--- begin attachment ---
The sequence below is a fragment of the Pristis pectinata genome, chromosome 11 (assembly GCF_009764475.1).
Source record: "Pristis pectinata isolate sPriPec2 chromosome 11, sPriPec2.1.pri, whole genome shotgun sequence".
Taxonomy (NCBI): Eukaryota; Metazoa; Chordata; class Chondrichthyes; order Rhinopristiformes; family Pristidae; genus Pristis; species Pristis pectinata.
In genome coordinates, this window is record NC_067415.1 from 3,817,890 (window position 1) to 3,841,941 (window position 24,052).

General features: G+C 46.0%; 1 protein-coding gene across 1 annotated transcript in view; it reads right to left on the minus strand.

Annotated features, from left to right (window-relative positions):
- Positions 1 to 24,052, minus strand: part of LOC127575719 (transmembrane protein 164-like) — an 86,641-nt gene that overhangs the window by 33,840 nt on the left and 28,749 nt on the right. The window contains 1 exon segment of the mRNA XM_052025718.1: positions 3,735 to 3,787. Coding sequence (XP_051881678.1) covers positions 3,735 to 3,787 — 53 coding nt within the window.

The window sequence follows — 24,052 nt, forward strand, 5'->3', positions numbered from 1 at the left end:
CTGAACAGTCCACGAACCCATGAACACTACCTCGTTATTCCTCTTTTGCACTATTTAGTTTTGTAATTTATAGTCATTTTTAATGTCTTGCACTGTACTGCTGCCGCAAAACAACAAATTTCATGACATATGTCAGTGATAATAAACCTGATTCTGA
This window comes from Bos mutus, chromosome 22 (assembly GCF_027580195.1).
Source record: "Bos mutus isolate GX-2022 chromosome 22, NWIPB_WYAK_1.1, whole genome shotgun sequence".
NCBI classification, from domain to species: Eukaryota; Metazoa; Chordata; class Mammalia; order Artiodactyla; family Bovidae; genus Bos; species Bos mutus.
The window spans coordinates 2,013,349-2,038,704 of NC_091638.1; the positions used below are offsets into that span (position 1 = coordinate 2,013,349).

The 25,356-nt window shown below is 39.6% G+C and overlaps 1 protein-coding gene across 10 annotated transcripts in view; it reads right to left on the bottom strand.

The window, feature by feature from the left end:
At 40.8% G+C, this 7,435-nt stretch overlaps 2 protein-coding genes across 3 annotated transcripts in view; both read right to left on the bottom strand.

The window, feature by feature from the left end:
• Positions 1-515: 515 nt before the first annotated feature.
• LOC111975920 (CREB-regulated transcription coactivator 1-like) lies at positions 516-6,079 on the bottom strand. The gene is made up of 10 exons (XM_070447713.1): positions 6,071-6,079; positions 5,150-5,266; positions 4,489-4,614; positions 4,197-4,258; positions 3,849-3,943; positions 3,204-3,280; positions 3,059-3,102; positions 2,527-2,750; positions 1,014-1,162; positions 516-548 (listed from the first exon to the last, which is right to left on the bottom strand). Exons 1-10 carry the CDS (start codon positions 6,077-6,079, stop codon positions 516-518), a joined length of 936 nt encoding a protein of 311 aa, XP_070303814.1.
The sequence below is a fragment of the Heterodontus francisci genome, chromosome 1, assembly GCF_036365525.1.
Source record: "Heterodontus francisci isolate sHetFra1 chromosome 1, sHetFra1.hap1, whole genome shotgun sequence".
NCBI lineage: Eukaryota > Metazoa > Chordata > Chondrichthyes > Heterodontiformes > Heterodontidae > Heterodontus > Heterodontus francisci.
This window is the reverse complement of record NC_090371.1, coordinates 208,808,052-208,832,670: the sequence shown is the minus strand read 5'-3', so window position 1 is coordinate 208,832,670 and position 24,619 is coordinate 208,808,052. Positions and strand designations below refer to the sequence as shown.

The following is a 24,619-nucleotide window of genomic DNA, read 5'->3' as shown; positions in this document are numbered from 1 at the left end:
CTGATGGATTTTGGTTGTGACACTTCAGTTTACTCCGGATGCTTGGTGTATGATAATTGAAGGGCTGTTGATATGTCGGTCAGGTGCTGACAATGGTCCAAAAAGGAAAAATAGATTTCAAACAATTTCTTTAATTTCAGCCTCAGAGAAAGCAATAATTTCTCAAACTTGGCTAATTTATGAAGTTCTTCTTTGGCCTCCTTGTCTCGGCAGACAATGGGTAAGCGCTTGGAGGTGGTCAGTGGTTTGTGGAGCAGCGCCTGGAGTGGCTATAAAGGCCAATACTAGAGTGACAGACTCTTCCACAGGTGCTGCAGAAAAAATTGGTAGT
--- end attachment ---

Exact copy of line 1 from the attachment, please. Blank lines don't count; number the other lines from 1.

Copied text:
The sequence below is a fragment of the Pristis pectinata genome, chromosome 11 (assembly GCF_009764475.1).